University of Maryland, Baltimore County (UMBC), has gained renown for propelling students of color through college and into STEM fields. Now, a new study in Science suggests that UMBC’s model for educating underrepresented students is replicable and has been successful at The University of North Carolina at Chapel Hill, which calls it the Chancellor’s Science Scholars Program, and Pennsylvania State University, which created a Millennium Scholars Program, writes The Hechinger Report.
Since 1989, UMBC’s Meyerhoff Scholars Program has worked to increase the diversity of students pursuing college degrees in science, technology, engineering, and mathematics. More than three-quarters of Meyerhoff scholars have gone on to earn a graduate or professional degree, and UMBC now graduates more Black M.D.-Ph.D.s than any other U.S. school.
Hallmarks of the Meyerhoff program include its cohort model, which creates groups of 20-60 students who move together through their undergraduate years, and a six-week summer program that bridges high school and college. Students admitted to the program also live together freshman year and receive four years of scholarships and other financial support, research opportunities and internships, mentoring, and counseling. It’s the combination of these elements that is so crucial to the program’s success, Amy Freeman, director of the Millennium Scholars Program at Penn State, told The Hechinger Report. “No one single element is enough to produce the outcome that you’re seeking.”
Schools eye University of Maryland, Baltimore County, as a model for educating diverse student bodies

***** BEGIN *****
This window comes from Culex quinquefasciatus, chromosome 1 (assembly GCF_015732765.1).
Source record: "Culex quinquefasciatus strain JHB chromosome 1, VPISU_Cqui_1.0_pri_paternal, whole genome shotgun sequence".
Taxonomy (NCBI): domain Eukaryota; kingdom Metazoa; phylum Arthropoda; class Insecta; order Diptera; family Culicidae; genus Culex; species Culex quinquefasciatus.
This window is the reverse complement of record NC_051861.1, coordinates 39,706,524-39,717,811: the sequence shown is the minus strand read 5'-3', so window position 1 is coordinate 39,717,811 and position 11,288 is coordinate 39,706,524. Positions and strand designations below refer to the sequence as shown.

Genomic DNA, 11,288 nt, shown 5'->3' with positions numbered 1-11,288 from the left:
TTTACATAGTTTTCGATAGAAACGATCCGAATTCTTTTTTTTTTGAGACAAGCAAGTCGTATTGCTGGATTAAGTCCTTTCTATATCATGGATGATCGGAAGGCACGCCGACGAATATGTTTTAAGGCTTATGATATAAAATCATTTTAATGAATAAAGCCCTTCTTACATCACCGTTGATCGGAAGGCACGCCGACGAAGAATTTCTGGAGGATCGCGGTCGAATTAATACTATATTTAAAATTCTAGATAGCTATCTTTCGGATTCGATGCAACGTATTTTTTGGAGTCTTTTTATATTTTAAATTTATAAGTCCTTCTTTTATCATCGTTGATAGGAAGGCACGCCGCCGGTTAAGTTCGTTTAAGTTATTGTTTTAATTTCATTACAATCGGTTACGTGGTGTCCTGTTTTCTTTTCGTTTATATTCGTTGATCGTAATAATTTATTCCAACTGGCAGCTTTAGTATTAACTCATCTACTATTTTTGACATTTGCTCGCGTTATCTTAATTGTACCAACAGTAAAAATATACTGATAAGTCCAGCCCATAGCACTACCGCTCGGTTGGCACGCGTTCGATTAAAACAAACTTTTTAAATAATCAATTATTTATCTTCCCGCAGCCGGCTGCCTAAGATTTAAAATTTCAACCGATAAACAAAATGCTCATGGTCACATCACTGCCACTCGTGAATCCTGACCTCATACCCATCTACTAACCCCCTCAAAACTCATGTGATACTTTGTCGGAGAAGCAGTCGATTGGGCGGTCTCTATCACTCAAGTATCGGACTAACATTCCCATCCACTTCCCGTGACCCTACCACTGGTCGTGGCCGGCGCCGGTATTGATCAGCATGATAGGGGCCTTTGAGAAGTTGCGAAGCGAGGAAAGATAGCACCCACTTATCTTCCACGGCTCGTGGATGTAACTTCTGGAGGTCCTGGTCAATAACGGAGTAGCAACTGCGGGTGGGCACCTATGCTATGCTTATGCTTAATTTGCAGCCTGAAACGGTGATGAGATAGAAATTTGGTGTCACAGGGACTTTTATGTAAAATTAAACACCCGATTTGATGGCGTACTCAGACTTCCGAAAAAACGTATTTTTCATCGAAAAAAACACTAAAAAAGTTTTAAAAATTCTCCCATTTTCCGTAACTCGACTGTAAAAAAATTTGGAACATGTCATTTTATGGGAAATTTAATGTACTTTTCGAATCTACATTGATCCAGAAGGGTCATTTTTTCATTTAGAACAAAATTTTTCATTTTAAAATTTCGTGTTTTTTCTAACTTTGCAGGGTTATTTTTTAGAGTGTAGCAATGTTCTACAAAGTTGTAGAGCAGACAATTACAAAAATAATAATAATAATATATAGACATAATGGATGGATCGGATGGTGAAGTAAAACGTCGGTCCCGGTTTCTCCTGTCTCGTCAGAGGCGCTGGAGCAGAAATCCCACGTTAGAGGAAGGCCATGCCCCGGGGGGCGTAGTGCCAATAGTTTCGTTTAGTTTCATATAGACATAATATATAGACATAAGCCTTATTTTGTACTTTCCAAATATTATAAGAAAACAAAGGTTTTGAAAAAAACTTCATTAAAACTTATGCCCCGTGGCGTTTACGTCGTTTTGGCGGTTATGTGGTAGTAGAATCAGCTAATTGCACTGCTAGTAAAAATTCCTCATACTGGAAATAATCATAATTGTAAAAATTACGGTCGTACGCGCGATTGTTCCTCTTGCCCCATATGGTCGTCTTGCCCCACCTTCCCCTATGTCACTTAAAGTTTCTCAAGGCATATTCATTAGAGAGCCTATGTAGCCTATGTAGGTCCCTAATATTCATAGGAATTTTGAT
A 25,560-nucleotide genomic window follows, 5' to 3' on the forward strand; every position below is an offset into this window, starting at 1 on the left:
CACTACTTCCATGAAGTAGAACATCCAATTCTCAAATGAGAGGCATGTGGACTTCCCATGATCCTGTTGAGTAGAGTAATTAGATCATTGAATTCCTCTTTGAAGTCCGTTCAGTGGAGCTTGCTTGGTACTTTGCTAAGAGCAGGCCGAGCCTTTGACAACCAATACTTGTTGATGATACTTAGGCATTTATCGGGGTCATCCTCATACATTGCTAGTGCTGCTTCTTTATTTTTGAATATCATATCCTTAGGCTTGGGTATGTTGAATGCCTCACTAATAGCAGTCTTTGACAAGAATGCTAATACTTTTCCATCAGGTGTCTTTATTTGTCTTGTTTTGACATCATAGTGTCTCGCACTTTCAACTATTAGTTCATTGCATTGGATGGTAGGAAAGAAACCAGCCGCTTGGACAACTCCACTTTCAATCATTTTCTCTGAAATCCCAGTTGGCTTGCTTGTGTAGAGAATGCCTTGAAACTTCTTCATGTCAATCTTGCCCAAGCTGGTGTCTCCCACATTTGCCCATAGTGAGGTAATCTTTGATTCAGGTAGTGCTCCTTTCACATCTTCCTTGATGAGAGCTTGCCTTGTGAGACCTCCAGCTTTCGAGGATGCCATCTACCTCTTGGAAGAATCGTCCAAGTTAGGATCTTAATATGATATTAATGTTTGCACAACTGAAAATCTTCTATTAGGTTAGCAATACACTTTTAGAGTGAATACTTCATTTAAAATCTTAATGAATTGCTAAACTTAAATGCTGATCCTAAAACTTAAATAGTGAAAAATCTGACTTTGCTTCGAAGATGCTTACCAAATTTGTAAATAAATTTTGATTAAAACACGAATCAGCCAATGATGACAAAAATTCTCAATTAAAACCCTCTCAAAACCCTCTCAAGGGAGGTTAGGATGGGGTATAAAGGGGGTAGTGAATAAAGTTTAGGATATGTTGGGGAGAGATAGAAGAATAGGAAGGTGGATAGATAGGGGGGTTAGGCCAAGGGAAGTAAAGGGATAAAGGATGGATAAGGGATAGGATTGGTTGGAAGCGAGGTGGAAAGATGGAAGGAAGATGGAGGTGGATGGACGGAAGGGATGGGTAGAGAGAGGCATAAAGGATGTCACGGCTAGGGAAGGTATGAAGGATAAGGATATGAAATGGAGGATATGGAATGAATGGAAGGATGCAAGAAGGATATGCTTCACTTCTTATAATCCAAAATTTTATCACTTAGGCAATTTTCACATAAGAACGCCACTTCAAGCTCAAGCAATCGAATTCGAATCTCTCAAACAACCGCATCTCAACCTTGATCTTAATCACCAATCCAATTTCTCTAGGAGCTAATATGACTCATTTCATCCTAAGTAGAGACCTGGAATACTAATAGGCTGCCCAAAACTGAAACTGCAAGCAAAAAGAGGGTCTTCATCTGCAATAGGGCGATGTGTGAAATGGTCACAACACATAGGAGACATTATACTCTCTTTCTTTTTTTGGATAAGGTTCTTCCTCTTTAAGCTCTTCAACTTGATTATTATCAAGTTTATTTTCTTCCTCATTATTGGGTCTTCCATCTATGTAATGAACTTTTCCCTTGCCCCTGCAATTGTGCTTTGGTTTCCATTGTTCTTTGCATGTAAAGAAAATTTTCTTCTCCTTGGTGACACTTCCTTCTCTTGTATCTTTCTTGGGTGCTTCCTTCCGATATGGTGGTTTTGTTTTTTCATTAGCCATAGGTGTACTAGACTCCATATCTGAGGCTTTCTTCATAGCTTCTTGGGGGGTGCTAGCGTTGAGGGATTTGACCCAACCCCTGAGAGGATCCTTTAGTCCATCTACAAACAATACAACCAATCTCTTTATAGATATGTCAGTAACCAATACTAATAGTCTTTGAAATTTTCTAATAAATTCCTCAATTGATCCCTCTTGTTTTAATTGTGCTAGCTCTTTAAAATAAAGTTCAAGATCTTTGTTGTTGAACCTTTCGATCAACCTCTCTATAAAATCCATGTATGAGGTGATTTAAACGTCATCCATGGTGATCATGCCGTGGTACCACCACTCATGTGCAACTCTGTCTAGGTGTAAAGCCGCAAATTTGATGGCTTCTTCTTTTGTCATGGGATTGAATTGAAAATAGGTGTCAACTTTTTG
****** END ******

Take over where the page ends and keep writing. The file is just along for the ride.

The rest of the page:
Extending the program’s reach
In 2013, UMBC partnered with UNC-Chapel Hill and Penn State to bring the Meyerhoff model to those campuses. Whereas UMBC’s first class of Meyerhoff scholarship had just a 31 percent four-year graduation rate, the programs at UNC-Chapel Hill and Penn State have had an even stronger start. Within four years, 67 percent of UNC-Chapel Hill’s first cohort of scholars had graduated, as had 80 percent of participants from Penn State. In addition, 48 percent of UMBC Meyerhoff scholars currently move on to advanced degree programs; in their first cohorts, UNC-Chapel Hill and Penn State saw 21 percent and 50 percent of program participants, respectively, pursue Ph.D. or M.D.-Ph.D. programs.
While acknowledging that these programs are still relatively new, administrators say they are encouraged by the early results.
“These findings confirm that Meyerhoff-like programs and student outcomes can be achieved elsewhere, even at institutions very different from UMBC,” says Michael Summers, the chair for excellence in research and mentoring at UMBC. Unlike UMBC, which has always been racially diverse, “UNC and Penn State have historically struggled to produce more underrepresented minorities who graduate from STEM fields,” according to The Hechinger Report.
Regents STEM Scholars Program
This Georgetown University program addresses the critical shortage of underserved and first-generation college students who successfully complete degrees in the sciences. Learn More